we would do whatever we needed to do to help her function in a “normal”
world. We could hide her from the world or treat her like our other
children. We chose to do the best we could to help her.

After you make the commitment, you have to be willing to follow through.
You are going to be the person taking them to the doctors. You are going
to be focusing a lot of time on helping this person. Katie could not walk
by herself until she was eight years old. But my wife and I decide we
would not put her in a wheelchair if she could at least walk with help.
They have a therapy called Conductive Education. We sent her to Canada
three times for five-week courses. We actually raised the money to send
her, and for us to stay with her, by holding garage sales. We would hold
one every weekend in different locations for two to three months. We
would tell people the garage sale money was being used to help Katie get
to the camp. Do you know that people would bring us stuff to sell or tell
us to come by and pick up stuff. You may not believe this, but I had a
sixteen-foot horse trailer loaded up when I got ready to have the sale.
By the end of the sale, we were restocked with new items. Also, sometimes
people would donate money. My wife, our family members and I were willing
raise the money to get her to the camp. Remember, “Where the willingness
is great the difficulties cannot be great.” says Niccolo Machiavelli

Now, the most important thing I have learned in my life with Katie is
never give up. Now I understand that not everyone has the same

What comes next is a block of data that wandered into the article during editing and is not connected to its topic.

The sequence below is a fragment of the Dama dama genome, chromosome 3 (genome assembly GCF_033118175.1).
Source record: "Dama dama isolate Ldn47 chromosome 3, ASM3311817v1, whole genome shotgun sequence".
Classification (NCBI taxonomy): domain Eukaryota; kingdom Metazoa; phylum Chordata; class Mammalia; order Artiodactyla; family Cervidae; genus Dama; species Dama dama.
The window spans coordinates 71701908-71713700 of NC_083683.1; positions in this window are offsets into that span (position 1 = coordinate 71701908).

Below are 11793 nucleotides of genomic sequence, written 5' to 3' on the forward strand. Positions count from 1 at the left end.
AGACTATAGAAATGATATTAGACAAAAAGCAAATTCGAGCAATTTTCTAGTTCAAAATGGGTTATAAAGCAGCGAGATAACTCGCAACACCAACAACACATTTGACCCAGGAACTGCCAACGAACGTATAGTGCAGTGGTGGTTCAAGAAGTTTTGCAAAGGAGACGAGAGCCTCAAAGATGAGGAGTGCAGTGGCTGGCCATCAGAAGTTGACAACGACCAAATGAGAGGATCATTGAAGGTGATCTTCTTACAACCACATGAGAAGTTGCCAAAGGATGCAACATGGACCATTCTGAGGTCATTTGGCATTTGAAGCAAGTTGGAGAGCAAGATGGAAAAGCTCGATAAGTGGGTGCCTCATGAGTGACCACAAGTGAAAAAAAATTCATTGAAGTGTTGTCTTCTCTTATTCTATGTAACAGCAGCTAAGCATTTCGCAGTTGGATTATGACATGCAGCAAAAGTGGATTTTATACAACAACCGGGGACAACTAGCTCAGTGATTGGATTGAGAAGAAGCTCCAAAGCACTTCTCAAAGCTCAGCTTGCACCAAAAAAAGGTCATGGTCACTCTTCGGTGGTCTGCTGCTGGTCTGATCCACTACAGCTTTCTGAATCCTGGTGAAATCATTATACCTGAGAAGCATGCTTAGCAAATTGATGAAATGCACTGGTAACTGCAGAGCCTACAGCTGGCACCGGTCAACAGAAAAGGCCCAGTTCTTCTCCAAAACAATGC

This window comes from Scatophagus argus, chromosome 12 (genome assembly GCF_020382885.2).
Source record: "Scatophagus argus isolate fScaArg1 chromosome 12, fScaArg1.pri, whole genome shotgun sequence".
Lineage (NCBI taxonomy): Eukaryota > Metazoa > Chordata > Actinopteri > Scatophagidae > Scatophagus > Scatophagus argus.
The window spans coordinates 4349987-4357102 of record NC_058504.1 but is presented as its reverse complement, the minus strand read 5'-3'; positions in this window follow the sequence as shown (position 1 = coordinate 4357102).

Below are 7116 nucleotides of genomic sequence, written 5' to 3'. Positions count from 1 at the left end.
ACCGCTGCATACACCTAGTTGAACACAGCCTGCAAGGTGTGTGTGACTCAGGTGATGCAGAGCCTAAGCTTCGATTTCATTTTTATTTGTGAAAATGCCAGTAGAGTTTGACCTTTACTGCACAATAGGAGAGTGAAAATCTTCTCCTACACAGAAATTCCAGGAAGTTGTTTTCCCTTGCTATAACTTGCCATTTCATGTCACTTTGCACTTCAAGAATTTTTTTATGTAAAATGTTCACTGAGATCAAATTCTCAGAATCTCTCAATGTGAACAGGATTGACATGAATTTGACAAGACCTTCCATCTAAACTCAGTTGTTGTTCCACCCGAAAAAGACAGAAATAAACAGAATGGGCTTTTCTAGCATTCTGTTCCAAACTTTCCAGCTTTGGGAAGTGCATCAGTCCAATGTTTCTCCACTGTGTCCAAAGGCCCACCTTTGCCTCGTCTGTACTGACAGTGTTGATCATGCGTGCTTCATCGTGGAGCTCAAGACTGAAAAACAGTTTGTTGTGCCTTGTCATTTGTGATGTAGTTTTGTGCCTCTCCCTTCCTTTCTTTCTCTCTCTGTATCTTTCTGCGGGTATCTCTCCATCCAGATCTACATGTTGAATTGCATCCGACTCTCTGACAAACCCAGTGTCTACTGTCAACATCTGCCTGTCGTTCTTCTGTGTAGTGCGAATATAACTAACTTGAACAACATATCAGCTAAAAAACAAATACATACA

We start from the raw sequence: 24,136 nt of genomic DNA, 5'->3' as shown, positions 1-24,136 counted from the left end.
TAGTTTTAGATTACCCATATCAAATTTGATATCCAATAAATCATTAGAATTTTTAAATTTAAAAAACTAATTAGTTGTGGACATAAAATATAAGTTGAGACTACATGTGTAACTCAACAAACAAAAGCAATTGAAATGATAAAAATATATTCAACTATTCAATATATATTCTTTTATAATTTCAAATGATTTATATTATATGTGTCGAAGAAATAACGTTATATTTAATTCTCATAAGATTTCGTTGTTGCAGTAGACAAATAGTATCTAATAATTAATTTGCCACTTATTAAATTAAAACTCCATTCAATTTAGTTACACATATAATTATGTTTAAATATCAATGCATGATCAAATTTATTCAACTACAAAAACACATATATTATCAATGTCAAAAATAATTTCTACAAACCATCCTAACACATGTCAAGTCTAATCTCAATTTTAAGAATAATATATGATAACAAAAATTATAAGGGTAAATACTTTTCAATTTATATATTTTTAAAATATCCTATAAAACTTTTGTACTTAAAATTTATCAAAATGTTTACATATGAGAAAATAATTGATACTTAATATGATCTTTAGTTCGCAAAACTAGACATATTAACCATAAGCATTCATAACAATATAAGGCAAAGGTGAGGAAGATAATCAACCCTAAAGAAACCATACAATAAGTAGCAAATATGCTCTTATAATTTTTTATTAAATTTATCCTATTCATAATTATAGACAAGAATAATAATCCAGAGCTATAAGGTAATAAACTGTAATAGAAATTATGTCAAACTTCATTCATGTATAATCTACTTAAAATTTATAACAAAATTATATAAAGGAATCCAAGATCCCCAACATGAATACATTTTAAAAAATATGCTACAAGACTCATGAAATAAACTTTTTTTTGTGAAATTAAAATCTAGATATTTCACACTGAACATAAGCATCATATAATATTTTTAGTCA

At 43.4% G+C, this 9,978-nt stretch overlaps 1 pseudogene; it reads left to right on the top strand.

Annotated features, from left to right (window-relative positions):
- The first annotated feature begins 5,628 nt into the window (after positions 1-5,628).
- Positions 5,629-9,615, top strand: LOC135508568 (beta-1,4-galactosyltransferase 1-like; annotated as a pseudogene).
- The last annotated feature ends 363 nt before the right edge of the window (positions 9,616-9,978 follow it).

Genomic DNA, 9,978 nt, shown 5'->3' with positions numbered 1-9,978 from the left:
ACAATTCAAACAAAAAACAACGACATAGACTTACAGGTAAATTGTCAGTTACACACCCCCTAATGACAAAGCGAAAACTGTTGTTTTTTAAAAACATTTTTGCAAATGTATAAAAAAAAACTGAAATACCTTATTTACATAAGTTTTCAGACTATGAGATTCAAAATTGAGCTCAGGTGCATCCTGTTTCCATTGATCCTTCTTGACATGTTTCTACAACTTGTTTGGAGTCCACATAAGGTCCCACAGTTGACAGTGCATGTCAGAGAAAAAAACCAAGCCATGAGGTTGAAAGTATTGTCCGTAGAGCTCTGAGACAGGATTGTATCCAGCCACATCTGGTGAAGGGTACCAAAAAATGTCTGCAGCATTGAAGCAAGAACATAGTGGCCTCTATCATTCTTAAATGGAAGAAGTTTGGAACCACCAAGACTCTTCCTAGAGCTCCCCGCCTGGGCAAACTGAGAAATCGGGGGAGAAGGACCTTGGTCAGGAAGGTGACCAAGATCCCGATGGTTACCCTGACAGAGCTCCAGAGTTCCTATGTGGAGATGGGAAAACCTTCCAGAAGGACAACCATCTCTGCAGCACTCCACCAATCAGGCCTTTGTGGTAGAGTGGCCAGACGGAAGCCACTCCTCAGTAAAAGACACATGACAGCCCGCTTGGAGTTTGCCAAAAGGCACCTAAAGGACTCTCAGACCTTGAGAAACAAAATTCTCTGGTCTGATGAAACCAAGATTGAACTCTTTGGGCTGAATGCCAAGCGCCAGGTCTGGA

circumstance, but set goals. Something always told me that she could
walk. Now I knew she would not walk perfect, but she would walk. And
through her efforts and the effort of my wife, others, and me, she can
walk. We also knew she needed an education like the other kids, so we
required her to do the same as other kids. It always took her longer to
do everything. But she has ended up graduating early and is now in
college working on a degree in accounting. We are still helping her
adjust. But our goal is for her to be as independent as she possibly can.
Do not hide the person. Try to include them in everything you do. We
always took our daughter out in public. When she was in school, we pushed
her to do her best. Ruth Gordon once said, “Never give up and never face
the facts.”

I believe that when facing the challenges of dealing with a Cerebral
Palsy person or any person with a handicap, there are three things to
remember that can help you through. First, realize when the uncertainty
of the future overwhelms you, that you have family and friend to support
and help you through these trying times. If you are the one helping the
handicap person, you will need to make a commitment and be willing to go
the distance. And last, but most important, never give up. There are
going to be times when you want to throw in the towel. Take a step back,
and grab a breath. Think about what Booker T. Washington once said,
“Success is to be measured not so much by the position that one has
reached in life as by the obstacles which he has overcome.” I am a firm
believer that God does not give a person more than they can handle. If
you are a parent of a Cerebral Palsy child, God has given you a special
gift. He has entrusted you a special person. Do not be afraid to pray.
Sometimes that may be the only thing that will get you through the hard
times.